Is the Moon really larger when you see it on the horizon?
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Carrying out your exploration Carrying out your exploration


Carrying out your exploration
Now you're ready to put your prediction to the test, by taking images of the Moon and comparing their size at different altitudes above the horizon. Suggested telescope settings for imaging the Moon are listed below. Be sure to record your measurements carefully on the DATA PAGE below.
'Scope it out: Taking images of the Moon
When to take images: The Moon is near the horizon TWICE every day: once when it rises, and once when it sets. For this exploration, you can take images of the Moon EITHER shortly after it rises and then a few hours later OR shortly before it sets and a few hours before that.
When does the Moon rise (or set) at the telescope site you selected?
You can find out at the U.S. Naval Observatory Website:
Or go directly to their moonrise page at:
Make sure you use the right day (remember that midnight starts a new day). For the location, enter the telescope site you are using (either Boston, MA; Tucson, AZ; or Hilo, Hawaii).
IMPORTANT: Schedule your Moonrise observation for about 1 hour after the Moon actually rises. This will allow enough time for the Moon to rise above buildings at the site. The telescope will not take images that are too close to the horizon.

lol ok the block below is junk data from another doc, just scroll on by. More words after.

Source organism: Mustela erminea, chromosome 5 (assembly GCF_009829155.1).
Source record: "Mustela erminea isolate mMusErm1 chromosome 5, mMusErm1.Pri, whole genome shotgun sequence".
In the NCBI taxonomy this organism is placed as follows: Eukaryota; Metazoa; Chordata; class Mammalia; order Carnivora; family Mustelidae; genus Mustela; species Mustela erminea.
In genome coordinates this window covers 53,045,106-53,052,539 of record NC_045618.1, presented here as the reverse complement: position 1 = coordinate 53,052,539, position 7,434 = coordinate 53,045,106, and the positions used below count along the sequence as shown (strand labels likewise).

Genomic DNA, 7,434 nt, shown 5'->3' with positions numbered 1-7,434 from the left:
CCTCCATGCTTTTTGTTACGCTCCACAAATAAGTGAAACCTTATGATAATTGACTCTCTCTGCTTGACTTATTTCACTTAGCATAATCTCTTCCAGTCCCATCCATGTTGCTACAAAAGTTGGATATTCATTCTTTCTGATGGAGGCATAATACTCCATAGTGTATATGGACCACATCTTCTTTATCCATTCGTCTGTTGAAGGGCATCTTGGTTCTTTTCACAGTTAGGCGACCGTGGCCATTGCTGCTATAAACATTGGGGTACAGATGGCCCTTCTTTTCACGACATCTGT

Selecting your target: Use the pull-down menu to select the Moon as a target.
Filter: Use the grey ("neutral density") filter to cut down on the Moon's bright reflected light..
Exposure time: Use a 0.5 second exposure or less.
Saving your image: Be certain to download the image to your computer as soon as it is ready. Remember, images are deleted from the Web server after a week. Download the image in GIF-format (just click and hold on the image with your mouse button, and select "Save this Image" or "Download this Image").
IMPORTANT: Be sure to label your images carefully so you are certain which image was taken at which time!
IMPORTANT: Be sure to download (or print) the Image Info file with each image as well. This tells you how high the Moon was above the horizon.
Printing your image: You can print your images directly from your browser. Or, after you have downloaded the images to your computer, you can open them in an image-viewing program and print them from there. You can invert your image so that the Moon is black and the background is white. This will save toner and may make it easier to measure your image.


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This document reflects the views only of the author, and the Commission cannot be held responsible for any use which may be made of the information contained therein.